7.    Snapshot button populates information about all the Snapshots of registered VM in columns VMName, SnapshotName, SizeInGB, CreatedTime, AgeInDays, Datastore, DatastoreCapacity, DatastoreFreeSpace, OperatingSystem, CreatedByLogin
8.    Datastore information is available even if VM Configuration (VMX) or Disks are attached from multiple Datastores.
9.    Buttons get disable and enable to avoid confusion & mistakes
10.    Manual credentials and Use Windows Login Credentials, both the options are available
11.    Status bar reflects the status of the Commands or Warning
12.    Use Alt+<Highlighted Letter> if you wanna avoid using Mouse

1.    .Net Framework 4.5
2.    Powershell 5.0 (Not tested on earlier versions)
3.    PowerCLI 6.0 U3 (Not tested on earlier versions)
4.    vCenter connectivity (required ports shouldn't blocked)

Give it a shot and looking forward to hear from you


Wednesday, August 10, 2016

VM Snapshot with Datastore Information

VM Snapshot with Datastore Information

Hello Guys

The actual credit goes to couple of guys here who gave me raw of this script.
This is the first script I wrote and improved continuously over the period of time. Every week I saw the script output and seek another opportunity to improve.

Initially this script should be letting me know about the active snapshots in the environment. Later on it was pointed out that Datastore information is missing which is technically the deciding factor to keep or commit the snapshot. Whereas VMware recommends to keep maximum 3 Snapshots for 3 days but he knew this too that infra doesn't run by with recommendations. Anyway, as we all know if datastore free space is anywhere near ZERO, we are doomed so its not about the age. Point accepted and added it as another table in output (because couldn't figure out a way to keep it in single table - dumb me), which addressed the concern but not in a good way. Or should I say difficult to read and understand? To understand the output, you need to review two tables and co-relate them to find out the affected Snapshot and Datastore. And saw another bug as "system.object" instead of Datastore information in few of the cells against couple of VMs. BOOM!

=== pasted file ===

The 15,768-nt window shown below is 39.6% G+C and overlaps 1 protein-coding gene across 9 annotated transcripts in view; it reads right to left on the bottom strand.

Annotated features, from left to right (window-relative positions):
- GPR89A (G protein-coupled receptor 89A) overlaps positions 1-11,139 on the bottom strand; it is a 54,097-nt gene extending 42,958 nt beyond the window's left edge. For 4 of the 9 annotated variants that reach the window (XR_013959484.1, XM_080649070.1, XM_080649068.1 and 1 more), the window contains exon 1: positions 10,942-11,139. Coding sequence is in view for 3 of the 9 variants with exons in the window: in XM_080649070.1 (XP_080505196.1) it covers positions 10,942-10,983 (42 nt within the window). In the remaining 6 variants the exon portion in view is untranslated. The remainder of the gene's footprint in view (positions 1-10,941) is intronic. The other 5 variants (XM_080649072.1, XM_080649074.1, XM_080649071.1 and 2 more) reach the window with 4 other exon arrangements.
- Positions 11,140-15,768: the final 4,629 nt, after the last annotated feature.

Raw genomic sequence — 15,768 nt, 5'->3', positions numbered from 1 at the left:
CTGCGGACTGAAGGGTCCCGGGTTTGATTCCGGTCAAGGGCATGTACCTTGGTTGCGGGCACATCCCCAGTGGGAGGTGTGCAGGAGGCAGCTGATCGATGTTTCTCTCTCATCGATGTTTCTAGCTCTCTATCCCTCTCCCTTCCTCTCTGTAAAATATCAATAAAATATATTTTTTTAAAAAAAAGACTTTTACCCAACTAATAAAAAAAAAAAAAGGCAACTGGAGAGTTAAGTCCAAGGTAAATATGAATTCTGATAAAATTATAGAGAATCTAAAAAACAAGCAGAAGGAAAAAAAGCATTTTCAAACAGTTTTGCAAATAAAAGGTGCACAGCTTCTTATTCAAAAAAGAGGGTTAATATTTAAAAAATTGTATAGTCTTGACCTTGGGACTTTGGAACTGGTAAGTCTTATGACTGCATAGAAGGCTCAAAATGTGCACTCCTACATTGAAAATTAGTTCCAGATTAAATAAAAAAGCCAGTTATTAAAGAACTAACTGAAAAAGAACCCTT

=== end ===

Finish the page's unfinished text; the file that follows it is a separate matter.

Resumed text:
First thing first, I spend some more time on this and fixed two tables output. Though it is providing Datastore information in the Snapshot table (Datastore Table gone now) but next bug needed my attention too. Reason, this was actually happening against the VM's VMDKs connected from multiple Datastore. Script was not ready to handle to such output of any variable. Actually this was the most tricky part in the script which ate most of my time after fixing whole info in single table. At last, I was able to clean this from my plate too.

Then I used this script for 6 months and felt kinda satisfied with the maturity of this script. Practically I was busy in other stuff and couldn't focus on this to find out another improvement. One day I saw an output of more than 100 active Snapshots so you can imagine the length of the email/table. Now it was very irritating to find out the Datastore running with risk.

"Necessity is the mother of invention" - English-language proverb

Eventually I got something I need "highlight the critical". I started working on this again an implemented it. Now script out was appearing exactly like the Sample Output shown below. It highlights the VMName as Red for less than or equals to 25Gig or Yellow for less than or equals to 50Gig Datastore Free Space. Even if there are multiple datastore involved, VMName will be highlighted in case of any datastore having less free space.

Cool? nah! there are so many things you can do with this script and use the ideas used in this script to create new scripts.

VMware is cool but PowerCLI is like cherry on the top.

Anyway, you can use this script to have an email of all the active Snapshots of VMs as body (no attachment). Do remember to personalize vCenter, SMTP Server, Email etc. before running the script. It is perfectly ready to run as Schedule Task without storing your password in plain text (Security is not breached). Hope you like it and feel free to share and like it.

Sample Output